Germany is a member of a currency union over which it has no monetary authority. So no one can accuse the country of ‘manipulating’ its currency. Yet, Germany is displaying huge current account surpluses that are illustrative of a dangerous imbalance which when corrected will cause violent disruptions to trade and lead to populist and autarkic political rhetoric. This is what awaits us when the global economy slows further.
A destabilized Europe adversely impacts the UK within or without the EU. The UK is tied to Europe in ways that leaving the EU will not sever. Ironically, the UK may find it has less sovereignty if it leaves the EU than within it.
By Frances Coppola originally posted at Coppola Comment Japan has just introduced negative rates on reserves, following the example of the Riksbank, the Danish National Bank, the ECB and the Swiss National Bank. The Bank of Japan has of course been doing QE in very large amounts for quite some time now, and interest rates have been close to zero […]
Portugal’s election on 4 October was inconclusive, without any party winning an absolute majority of the votes. The President of the country, a former Prime Minister, allowed his own party, led by incumbent Prime Minister Pedro Passos Coelho to form a new minority government as has been done in the past. However, the way he has gone about doing so has created a controversy, which has made Portugal the new focal point of the still virulent European sovereign debt crisis. While I don’t think this is a coup by any stretch, as some are saying, I do think Portugal has a tough road ahead regarding debt sustainability.
By Michael Pettis Last Tuesday the PBoC surprised the markets with a partial deregulation of the currency regime, prompting a great deal of discussion and debate about the value of the RMB. Part of the discussion was informed by a consensus developing in one part of the market that the RMB is no longer undervalued but is in fact overvalued. […]
This post was originally written for Credit Writedowns Pro on 12 Jun before Greece defaulted on loans to the IMF. The situation in Greece is not about Greece at all. It is about enforcing an economic framework onto all Eurozone countries. And because the policy goal is primarily about enforcing this economic framework everywhere in the eurozone, there is less policy space available […]
There are a lot of competing narratives going around as to why Greece is in such trouble relative to the rest of the eurozone. A lot of this centers on whether Greek fiscal profligacy or poor credit controls by foreign banks was the main cause of the Greek debt crisis. Let me throw my hat into this ring with a few comments. What I say below will generally shade toward the problem being one of fiscal profligacy worsened by an ECB monetary policy that was inappropriate for the eurozone periphery as a whole and Greece in particular.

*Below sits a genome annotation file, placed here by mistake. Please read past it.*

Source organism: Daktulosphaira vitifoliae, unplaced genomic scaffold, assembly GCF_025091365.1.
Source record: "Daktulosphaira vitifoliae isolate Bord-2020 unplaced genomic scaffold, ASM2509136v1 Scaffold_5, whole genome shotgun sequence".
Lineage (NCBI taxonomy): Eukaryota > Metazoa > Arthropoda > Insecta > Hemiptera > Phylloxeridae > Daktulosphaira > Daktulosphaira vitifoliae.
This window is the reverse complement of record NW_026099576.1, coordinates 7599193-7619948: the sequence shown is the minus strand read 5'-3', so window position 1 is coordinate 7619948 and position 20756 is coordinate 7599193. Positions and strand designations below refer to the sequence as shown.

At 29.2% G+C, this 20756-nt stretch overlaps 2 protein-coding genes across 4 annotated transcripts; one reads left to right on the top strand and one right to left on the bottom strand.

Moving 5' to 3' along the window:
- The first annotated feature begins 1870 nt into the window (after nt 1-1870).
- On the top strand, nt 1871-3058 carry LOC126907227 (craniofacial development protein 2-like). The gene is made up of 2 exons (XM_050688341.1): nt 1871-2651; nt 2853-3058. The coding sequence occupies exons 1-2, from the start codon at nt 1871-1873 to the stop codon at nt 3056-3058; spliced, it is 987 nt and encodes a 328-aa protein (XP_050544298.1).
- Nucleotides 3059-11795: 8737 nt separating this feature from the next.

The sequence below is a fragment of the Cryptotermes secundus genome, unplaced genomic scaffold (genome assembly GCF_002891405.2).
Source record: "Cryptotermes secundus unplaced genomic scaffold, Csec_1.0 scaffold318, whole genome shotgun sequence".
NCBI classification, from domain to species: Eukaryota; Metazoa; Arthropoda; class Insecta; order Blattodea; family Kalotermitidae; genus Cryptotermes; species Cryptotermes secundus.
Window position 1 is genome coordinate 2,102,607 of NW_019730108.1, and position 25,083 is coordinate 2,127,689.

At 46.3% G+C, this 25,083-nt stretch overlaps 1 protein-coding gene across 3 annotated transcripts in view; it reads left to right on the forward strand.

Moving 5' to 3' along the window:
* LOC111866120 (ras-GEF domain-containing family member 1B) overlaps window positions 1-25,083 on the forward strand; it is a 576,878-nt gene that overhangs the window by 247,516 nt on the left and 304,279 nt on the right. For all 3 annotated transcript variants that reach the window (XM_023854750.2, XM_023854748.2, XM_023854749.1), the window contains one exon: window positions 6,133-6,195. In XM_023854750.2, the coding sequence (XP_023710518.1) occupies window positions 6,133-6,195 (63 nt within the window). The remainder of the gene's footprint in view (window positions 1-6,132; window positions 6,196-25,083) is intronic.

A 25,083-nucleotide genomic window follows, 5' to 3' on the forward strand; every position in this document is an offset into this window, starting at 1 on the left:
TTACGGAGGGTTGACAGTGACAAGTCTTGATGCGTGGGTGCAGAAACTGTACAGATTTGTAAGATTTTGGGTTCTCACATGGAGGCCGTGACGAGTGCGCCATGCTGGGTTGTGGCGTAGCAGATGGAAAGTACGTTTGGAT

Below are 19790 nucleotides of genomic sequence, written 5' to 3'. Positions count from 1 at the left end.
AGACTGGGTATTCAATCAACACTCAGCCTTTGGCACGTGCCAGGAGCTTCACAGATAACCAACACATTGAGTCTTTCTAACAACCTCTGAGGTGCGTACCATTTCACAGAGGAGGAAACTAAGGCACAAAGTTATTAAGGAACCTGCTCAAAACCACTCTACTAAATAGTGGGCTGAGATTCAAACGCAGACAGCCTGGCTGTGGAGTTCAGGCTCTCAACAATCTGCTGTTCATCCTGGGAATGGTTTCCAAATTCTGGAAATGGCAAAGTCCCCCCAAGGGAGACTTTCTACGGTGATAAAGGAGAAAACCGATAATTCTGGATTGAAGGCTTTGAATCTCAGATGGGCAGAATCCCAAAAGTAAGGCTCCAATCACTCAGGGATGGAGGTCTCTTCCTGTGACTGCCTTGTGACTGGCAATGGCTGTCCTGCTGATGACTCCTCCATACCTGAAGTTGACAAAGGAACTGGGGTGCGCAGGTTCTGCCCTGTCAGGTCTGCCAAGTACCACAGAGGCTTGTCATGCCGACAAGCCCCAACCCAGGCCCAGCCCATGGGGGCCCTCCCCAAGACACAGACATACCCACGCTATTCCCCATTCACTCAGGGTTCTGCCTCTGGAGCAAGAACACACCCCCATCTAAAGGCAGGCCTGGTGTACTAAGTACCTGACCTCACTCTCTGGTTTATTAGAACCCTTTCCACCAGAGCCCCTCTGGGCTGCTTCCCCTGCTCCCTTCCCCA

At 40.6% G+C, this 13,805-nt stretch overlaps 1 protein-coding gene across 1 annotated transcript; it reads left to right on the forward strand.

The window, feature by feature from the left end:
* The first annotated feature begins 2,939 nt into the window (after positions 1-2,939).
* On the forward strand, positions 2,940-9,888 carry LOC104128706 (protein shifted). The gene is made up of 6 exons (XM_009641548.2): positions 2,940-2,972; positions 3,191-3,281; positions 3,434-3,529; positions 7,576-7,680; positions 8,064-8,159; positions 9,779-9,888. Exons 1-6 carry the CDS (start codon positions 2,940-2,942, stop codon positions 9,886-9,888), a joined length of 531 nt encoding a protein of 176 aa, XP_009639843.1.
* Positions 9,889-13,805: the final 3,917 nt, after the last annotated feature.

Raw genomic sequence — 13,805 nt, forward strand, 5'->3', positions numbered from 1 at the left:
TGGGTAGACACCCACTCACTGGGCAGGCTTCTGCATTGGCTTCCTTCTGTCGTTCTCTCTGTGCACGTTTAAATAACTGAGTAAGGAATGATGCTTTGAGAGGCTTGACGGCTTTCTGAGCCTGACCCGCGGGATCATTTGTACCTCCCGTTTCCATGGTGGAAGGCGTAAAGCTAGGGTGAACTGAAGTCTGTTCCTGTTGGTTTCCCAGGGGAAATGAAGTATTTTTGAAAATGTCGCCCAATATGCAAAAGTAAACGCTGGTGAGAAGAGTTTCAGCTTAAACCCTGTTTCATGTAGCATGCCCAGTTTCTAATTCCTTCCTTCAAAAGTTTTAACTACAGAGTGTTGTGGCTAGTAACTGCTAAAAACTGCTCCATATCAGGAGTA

Success of the German-inspired solution for the latest Greek crisis is far from assured. If it fails, the Eurozone may be changed forever. This column argues that the failure would lead to an outcome that has been favoured for decades by Germany’s Finance Minister, Wolfgang Schäuble. Perhaps the package the Eurozone agreed is just a backdoor way of getting to the ‘variable geometry’ and monetary unification for the core that the Maastricht criteria had failed to achieve.
The new bailout deal for Greece was not easy. This column argues that it was also a failure. It will not be enough to recapitalise banks, it asks for structural reform that exceeds Greek capacities, and it raises the Greek debt-to-GDP ratio to unsustainable levels. In a few months or quarters, the programme will fail and the Grexit question will flare up again.
The rumour making the rounds today is that these two paragraphs in a recent Ambrose Evans-Pritchard piece in the Telegraph are what were the final straw for Syriza that cost Yanis Varoufakis his job. I don’t know whether there is any basis to these rumours. However, I do know that Syriza want Greece to remain in the eurozone and that recent decisions by the ECB make it difficult for Greece. So the questions of government IOUs have to asked.
Overall, I don’t see any clear signs that the risk on, risk off mentality, which has ruled since 2008, is finally coming to an end. Yes, correlations have begun to recede a little bit here and there; however, if it is indeed a sign of bigger things to come, it is still very early days.
Now that Greece has defaulted on its payments to the IMF, I am going to take this article from behind the paywall. The views in it regarding the impact of default and Grexit are still very much operative four months later. I believe that, short of Grexit, Greece’s impact on the rest of Europe and European asset markets is now limited and that contagion risk is really redenomination risk and only materializes in great measure if Greece leaves the eurozone. The original post from 10 Mar 2015 is below.